• Published 29th May 2020
  • 549 Views, 136 Comments

Murder at the Rarity Boutique - Coyote de La Mancha



When Rarity is accused of murder, there is only one stallion who can prove her innocence. And yes, he is exactly the pony you’re thinking of. But he isn’t who you imagine him to be.

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Chapter 2: Tea and Cake.

“Honey?” Hepzibah asked with a smile.

“A drop,” Blueblood smiled back.

“Lemon?”

“A squeeze.”

“Milk?”

“A dribble.”

Dutifully, the black unicorn mixed the flavorings into the tea cup.

“Tea?” she offered at last.

Still smiling, Blueblood gave a dismissive wave. “Never touch it.”

While Celestia laughed, Hepzibah made herself comfy on a nearby table, contentedly sipping her tea. Akane, meanwhile, had already made tea for the princess, and was happily heaping confections onto the diarch’s plate.

Blueblood, of course, began pouring his own tea. Why an otherwise sensible pony like Hepzibah would ever want lemon and milk in the same cup, he’d never know.

The tearoom was beautifully decorated, as were all the rooms in Blueblood’s palace apartments. The amber hue of the antique furniture’s scrollwork nicely complimented the crimson rug covering most of the floor, the windows open just a crack to allow the fireplace opposite to continue burning merrily. Above the flames, hippogriffs rampant faced one another, surrounded by bas relief waves and foam. Outside, Celestia’s sun shone merrily, a breeze gently rustling through the gardens several stories below.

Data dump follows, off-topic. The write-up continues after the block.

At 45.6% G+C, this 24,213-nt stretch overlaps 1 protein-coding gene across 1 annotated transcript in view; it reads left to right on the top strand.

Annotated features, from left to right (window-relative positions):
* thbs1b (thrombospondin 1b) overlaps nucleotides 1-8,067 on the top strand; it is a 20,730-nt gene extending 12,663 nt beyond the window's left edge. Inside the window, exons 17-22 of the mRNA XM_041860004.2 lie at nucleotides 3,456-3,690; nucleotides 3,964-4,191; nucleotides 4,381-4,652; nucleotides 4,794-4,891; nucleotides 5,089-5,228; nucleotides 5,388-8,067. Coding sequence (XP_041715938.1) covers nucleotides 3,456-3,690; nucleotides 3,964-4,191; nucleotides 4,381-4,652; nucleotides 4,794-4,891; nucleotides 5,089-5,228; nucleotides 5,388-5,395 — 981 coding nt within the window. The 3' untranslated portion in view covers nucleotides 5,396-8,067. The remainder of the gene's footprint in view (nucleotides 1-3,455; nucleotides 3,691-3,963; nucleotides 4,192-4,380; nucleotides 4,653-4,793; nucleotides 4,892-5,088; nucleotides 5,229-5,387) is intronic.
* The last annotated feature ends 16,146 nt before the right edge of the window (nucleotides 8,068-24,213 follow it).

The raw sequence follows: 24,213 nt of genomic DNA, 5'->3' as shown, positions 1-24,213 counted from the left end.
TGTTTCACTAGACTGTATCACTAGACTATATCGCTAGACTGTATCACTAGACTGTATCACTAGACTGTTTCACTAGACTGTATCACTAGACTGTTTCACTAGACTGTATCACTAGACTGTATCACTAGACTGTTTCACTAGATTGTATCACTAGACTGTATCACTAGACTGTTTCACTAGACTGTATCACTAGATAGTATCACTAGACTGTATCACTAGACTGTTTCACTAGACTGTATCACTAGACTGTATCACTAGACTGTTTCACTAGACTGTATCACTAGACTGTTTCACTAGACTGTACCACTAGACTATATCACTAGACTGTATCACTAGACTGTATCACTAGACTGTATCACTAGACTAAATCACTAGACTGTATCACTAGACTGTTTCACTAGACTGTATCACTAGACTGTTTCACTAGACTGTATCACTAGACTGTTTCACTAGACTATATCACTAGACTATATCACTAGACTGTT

Like his breakfast room, the tearoom also lacked a mirror. Tea was for company, ideally. And Equestria’s prince was of the distinct opinion that, when entertaining company, one should be prepared to give them one’s complete and undivided attention.

Especially when that company was Aunt Celestia.

And most especially when something might be troubling the old girl.

Celestia was an expert at hiding her feelings, of course. The old saying about politicians having six faces and twelve hearts might have been coined specifically about her… at least, by ponies who didn’t know her. Some even whispered that she had learned her arts of subterfuge through being Luna’s sister. After all, they whispered further, if she could hide her heart from the Lady of Dream, she could hide anything from anypony.

Blueblood, for his part, had his own theory. It involved ponies who whispered such things being idiots.

And there was something about just how welcome that laugh had been that raised his concerns even more than they had been before. Something about how carefully she moved, as though unusually aware of just how delicate everything around her was. How easily she might crush something if she weren’t especially careful.

Raven had been quite right, he thought. This was not something that should wait. And whatever it was, it wasn’t just some diplomatic fuss-up. This was something deeply personal. Even a cursory glance told him that much.

Still, the three of them were helping the old girl to laugh. And hopefully, that would count for something.

As her laughter subsided, the Princess of Day shook her effervescent mane with a contented sigh.

“Why do I always wait so long before coming here? Oh, thank you, Akane,” she added, accepting her teacup with a grateful smile.

“I have no way of knowing, Auntie,” Blueblood replied easily. “It’s almost as if you were running a kingdom or something.”